Mass casualty scenarios of radiation exposure require high throughput biological dosimetry techniques for population triage, in order to rapidly identify individuals, who require clinical treatment. Accurate dose estimates can be made by biological dosimetry, to predict the acute radiation syndrome (ARS) within days after a radiation accident or a malicious act involving radiation. Timely information on dose is important for the medical management of acutely irradiated persons . The aim of the study was to evaluate the usefulness of the micronuclei (MNi) scoring procedure in an experimental mode, where 500 binucleated cells were analyzed in different exposure dose ranges. Whole-body exposure was simulated in an in vitro experiment by irradiating whole blood collected from one healthy donor with 60 MeV protons and 250 keV X-rays, in the dose range of 0.3-4.0 Gy. For achieving meaningful results, sample scoring was performed by three independent persons, who followed guidelines described in detail by Fenech et al. [2, 3]. Compared results revealed no significant differences between scorers, which has important meaning in reducing the analysis time. Moreover, presented data based on 500 cells distribution, show that there are significant differences between MNi yields after 1.0 Gy exposure of blood for both protons and X-rays, implicating this experimental mode as appropriate for the distinction between high and low dose-exposed individuals, which allows early classification of exposed victims into clinically relevant subgroups.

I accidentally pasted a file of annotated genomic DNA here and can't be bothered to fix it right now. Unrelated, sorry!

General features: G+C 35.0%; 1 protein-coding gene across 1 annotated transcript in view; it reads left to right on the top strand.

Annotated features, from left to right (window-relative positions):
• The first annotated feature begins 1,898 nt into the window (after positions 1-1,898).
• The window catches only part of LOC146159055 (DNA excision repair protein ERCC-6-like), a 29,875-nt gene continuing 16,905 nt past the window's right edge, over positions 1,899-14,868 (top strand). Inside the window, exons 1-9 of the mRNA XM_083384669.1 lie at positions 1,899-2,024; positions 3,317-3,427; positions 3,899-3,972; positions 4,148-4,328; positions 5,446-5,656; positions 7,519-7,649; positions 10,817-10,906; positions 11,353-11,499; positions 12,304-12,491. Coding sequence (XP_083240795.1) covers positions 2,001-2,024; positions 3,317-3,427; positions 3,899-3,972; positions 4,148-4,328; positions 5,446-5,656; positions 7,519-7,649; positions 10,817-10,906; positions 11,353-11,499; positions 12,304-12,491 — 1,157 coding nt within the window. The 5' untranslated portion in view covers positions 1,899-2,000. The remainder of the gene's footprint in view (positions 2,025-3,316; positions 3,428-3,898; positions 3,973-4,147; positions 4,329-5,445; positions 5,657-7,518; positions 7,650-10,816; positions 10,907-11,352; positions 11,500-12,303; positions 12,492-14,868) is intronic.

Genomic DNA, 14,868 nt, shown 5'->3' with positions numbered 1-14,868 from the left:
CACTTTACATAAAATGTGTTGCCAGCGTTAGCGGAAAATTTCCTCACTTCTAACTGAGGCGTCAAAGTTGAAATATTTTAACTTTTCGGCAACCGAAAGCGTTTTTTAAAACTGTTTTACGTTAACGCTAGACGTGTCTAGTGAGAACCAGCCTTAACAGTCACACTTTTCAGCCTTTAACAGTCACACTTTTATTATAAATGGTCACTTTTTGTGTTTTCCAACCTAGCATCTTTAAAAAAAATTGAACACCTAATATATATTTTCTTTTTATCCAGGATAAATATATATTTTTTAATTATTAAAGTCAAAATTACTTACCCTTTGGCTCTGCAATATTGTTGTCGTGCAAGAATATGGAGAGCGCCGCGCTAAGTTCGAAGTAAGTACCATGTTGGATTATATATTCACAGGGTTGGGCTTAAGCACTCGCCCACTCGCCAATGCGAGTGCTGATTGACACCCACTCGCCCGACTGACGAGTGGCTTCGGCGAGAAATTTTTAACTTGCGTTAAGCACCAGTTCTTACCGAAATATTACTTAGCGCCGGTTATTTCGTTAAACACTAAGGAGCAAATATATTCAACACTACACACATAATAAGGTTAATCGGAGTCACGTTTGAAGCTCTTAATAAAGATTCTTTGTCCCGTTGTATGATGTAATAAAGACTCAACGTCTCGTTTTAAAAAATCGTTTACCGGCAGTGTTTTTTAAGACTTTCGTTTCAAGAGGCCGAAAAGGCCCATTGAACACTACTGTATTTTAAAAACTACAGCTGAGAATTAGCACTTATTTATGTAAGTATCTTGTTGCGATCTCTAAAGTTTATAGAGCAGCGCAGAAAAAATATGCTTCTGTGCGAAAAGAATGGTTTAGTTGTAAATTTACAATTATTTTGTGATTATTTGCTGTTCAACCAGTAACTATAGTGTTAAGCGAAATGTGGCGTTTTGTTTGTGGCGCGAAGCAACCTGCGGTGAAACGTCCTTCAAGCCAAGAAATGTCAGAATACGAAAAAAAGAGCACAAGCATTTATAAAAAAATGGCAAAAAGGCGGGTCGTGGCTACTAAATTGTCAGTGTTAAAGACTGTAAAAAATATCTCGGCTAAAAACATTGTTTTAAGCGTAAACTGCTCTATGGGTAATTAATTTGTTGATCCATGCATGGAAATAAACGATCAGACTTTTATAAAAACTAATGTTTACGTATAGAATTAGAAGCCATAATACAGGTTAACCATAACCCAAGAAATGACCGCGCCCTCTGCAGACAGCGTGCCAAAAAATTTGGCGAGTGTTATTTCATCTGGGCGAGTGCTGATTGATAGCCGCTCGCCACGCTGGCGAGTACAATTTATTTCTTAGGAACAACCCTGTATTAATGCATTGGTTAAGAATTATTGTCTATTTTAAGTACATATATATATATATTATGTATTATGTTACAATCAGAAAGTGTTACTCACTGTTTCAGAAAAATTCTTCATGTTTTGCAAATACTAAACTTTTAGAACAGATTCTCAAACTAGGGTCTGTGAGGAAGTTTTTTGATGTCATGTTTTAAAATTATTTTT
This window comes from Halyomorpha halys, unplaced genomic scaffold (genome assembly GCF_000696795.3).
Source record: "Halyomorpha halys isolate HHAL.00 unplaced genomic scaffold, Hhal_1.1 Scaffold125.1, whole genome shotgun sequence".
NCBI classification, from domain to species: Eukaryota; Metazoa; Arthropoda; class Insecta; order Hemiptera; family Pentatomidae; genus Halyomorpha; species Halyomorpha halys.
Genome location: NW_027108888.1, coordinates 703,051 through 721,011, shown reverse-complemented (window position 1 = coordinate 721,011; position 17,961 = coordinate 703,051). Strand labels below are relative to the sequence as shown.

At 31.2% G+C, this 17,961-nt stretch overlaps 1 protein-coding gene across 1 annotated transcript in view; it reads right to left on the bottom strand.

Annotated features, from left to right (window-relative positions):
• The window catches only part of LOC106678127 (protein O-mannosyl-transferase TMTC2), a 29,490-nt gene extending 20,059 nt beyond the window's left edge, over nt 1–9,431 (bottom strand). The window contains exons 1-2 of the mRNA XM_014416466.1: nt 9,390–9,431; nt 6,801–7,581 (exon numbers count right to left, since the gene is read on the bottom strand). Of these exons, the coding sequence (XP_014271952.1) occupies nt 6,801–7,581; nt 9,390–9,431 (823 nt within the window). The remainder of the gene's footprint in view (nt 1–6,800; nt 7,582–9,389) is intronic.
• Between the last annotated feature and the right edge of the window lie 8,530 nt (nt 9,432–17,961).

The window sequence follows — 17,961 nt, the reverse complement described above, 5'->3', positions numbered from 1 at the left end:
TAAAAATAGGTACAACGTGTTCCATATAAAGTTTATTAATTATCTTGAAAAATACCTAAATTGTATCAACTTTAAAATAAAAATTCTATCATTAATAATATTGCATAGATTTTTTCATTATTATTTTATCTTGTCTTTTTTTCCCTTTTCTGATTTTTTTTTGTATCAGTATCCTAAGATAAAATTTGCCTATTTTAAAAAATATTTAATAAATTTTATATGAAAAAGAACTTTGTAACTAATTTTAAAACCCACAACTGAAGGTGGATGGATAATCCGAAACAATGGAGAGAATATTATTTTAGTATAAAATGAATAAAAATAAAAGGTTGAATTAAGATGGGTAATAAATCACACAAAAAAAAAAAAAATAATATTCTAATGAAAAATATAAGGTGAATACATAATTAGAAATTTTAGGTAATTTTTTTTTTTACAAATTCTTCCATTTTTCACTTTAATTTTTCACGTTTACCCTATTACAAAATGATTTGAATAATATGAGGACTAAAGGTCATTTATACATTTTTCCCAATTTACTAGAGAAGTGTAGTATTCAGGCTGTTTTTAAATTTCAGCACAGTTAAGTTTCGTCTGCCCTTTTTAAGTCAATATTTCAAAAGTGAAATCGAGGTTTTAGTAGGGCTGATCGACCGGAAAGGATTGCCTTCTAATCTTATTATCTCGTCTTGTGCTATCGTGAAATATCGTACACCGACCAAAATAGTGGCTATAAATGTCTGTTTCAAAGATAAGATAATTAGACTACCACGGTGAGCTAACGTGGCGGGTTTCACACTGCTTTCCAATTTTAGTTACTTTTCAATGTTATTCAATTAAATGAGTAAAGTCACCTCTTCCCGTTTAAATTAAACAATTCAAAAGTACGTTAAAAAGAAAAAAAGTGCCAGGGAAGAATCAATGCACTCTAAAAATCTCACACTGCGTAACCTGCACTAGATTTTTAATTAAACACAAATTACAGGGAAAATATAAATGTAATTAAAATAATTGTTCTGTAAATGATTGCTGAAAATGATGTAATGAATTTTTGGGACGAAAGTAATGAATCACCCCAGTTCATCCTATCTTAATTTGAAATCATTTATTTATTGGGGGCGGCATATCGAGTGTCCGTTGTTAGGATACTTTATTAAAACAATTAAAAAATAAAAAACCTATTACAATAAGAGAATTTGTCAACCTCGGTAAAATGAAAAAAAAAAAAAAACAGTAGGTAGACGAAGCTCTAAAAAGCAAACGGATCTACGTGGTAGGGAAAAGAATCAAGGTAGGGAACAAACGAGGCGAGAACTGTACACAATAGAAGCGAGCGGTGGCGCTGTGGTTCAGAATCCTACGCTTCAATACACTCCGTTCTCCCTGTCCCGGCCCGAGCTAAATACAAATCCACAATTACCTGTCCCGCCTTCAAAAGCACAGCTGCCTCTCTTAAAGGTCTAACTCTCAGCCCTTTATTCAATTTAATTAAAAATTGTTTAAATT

1. Van del Kogel, A., & Joiner, M. (2009). Basic clinical radiobiology. United Kingdom: Hodder Education.
2. Fenech, M., Holland, N., Chang, W. P., Zeiger, E., & Bonassi, S. (2003). HUMN project: detailed description of the scoring criteria for the cytokinesis-block micronucleus assay using isolated human lymphocyte cultures. Mutat. Res., 534, 65-75.
3. IAEA. (2001). Cytogenetic analysis for radiation dose assessment. A manual. Vienna: International Atomic Energy Agency. (Technical Reports Series no. 405).
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